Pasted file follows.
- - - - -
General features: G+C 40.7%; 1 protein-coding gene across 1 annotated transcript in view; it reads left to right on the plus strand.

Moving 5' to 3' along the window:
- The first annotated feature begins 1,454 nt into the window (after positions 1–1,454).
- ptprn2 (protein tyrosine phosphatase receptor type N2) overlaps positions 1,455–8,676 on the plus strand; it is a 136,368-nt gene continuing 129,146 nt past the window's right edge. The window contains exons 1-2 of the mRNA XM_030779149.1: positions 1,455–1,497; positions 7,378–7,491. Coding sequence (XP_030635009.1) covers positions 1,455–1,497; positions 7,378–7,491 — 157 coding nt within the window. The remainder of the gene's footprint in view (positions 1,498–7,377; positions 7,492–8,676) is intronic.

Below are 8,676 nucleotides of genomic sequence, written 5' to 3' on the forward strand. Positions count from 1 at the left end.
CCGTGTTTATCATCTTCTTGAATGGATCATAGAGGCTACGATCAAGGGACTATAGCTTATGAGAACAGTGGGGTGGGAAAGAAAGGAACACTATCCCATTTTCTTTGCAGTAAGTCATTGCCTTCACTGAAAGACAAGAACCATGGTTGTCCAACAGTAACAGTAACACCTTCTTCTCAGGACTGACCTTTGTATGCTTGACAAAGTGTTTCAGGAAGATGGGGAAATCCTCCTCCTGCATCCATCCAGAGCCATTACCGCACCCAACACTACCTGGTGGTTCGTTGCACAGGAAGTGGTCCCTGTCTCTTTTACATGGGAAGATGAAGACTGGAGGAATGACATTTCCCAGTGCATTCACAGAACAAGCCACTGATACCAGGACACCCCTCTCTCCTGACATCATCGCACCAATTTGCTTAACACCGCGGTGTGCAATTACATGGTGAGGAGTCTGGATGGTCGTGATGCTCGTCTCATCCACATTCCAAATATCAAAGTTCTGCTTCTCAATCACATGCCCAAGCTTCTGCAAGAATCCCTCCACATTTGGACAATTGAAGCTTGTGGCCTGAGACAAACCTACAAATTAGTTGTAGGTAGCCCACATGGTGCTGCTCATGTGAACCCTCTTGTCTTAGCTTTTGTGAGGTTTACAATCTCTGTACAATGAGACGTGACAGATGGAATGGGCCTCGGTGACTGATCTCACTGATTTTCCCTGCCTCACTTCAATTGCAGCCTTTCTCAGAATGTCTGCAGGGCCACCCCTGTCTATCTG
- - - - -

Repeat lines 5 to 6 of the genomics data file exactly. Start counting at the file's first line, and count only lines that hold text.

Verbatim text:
Below are 8,676 nucleotides of genomic sequence, written 5' to 3' on the forward strand. Positions count from 1 at the left end.
CCGTGTTTATCATCTTCTTGAATGGATCATAGAGGCTACGATCAAGGGACTATAGCTTATGAGAACAGTGGGGTGGGAAAGAAAGGAACACTATCCCATTTTCTTTGCAGTAAGTCATTGCCTTCACTGAAAGACAAGAACCATGGTTGTCCAACAGTAACAGTAACACCTTCTTCTCAGGACTGACCTTTGTATGCTTGACAAAGTGTTTCAGGAAGATGGGGAAATCCTCCTCCTGCATCCATCCAGAGCCATTACCGCACCCAACACTACCTGGTGGTTCGTTGCACAGGAAGTGGTCCCTGTCTCTTTTACATGGGAAGATGAAGACTGGAGGAATGACATTTCCCAGTGCATTCACAGAACAAGCCACTGATACCAGGACACCCCTCTCTCCTGACATCATCGCACCAATTTGCTTAACACCGCGGTGTGCAATTACATGGTGAGGAGTCTGGATGGTCGTGATGCTCGTCTCATCCACATTCCAAATATCAAAGTTCTGCTTCTCAATCACATGCCCAAGCTTCTGCAAGAATCCCTCCACATTTGGACAATTGAAGCTTGTGGCCTGAGACAAACCTACAAATTAGTTGTAGGTAGCCCACATGGTGCTGCTCATGTGAACCCTCTTGTCTTAGCTTTTGTGAGGTTTACAATCTCTGTACAATGAGACGTGACAGATGGAATGGGCCTCGGTGACTGATCTCACTGATTTTCCCTGCCTCACTTCAATTGCAGCCTTTCTCAGAATGTCTGCAGGGCCACCCCTGTCTATCTG